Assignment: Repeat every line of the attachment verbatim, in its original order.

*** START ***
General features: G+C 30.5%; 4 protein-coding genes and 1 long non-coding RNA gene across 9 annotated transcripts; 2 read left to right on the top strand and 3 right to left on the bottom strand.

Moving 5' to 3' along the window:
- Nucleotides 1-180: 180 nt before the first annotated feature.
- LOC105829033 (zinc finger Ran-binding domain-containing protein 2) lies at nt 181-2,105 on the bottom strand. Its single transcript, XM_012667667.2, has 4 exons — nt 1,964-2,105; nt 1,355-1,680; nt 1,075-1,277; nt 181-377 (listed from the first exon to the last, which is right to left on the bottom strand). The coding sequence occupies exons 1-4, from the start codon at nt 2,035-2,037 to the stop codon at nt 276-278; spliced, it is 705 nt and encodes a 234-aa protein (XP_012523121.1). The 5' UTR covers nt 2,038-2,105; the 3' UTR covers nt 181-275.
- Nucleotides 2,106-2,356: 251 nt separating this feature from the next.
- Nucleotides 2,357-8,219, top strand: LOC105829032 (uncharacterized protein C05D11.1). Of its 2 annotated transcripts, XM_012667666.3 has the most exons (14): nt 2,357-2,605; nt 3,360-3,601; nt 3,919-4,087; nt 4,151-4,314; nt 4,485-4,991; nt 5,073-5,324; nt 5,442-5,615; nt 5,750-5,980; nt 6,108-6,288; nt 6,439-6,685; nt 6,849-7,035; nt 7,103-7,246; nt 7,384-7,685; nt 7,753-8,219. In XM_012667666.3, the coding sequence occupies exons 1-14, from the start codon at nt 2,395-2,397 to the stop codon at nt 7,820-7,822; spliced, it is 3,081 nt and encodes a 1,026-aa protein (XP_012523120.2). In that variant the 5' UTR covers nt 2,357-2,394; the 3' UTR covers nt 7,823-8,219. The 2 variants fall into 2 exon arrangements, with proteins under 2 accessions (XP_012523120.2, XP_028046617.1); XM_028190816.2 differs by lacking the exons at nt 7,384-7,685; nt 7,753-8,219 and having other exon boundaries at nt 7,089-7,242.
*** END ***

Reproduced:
General features: G+C 30.5%; 4 protein-coding genes and 1 long non-coding RNA gene across 9 annotated transcripts; 2 read left to right on the top strand and 3 right to left on the bottom strand.

Moving 5' to 3' along the window:
- Nucleotides 1-180: 180 nt before the first annotated feature.
- LOC105829033 (zinc finger Ran-binding domain-containing protein 2) lies at nt 181-2,105 on the bottom strand. Its single transcript, XM_012667667.2, has 4 exons — nt 1,964-2,105; nt 1,355-1,680; nt 1,075-1,277; nt 181-377 (listed from the first exon to the last, which is right to left on the bottom strand). The coding sequence occupies exons 1-4, from the start codon at nt 2,035-2,037 to the stop codon at nt 276-278; spliced, it is 705 nt and encodes a 234-aa protein (XP_012523121.1). The 5' UTR covers nt 2,038-2,105; the 3' UTR covers nt 181-275.
- Nucleotides 2,106-2,356: 251 nt separating this feature from the next.
- Nucleotides 2,357-8,219, top strand: LOC105829032 (uncharacterized protein C05D11.1). Of its 2 annotated transcripts, XM_012667666.3 has the most exons (14): nt 2,357-2,605; nt 3,360-3,601; nt 3,919-4,087; nt 4,151-4,314; nt 4,485-4,991; nt 5,073-5,324; nt 5,442-5,615; nt 5,750-5,980; nt 6,108-6,288; nt 6,439-6,685; nt 6,849-7,035; nt 7,103-7,246; nt 7,384-7,685; nt 7,753-8,219. In XM_012667666.3, the coding sequence occupies exons 1-14, from the start codon at nt 2,395-2,397 to the stop codon at nt 7,820-7,822; spliced, it is 3,081 nt and encodes a 1,026-aa protein (XP_012523120.2). In that variant the 5' UTR covers nt 2,357-2,394; the 3' UTR covers nt 7,823-8,219. The 2 variants fall into 2 exon arrangements, with proteins under 2 accessions (XP_012523120.2, XP_028046617.1); XM_028190816.2 differs by lacking the exons at nt 7,384-7,685; nt 7,753-8,219 and having other exon boundaries at nt 7,089-7,242.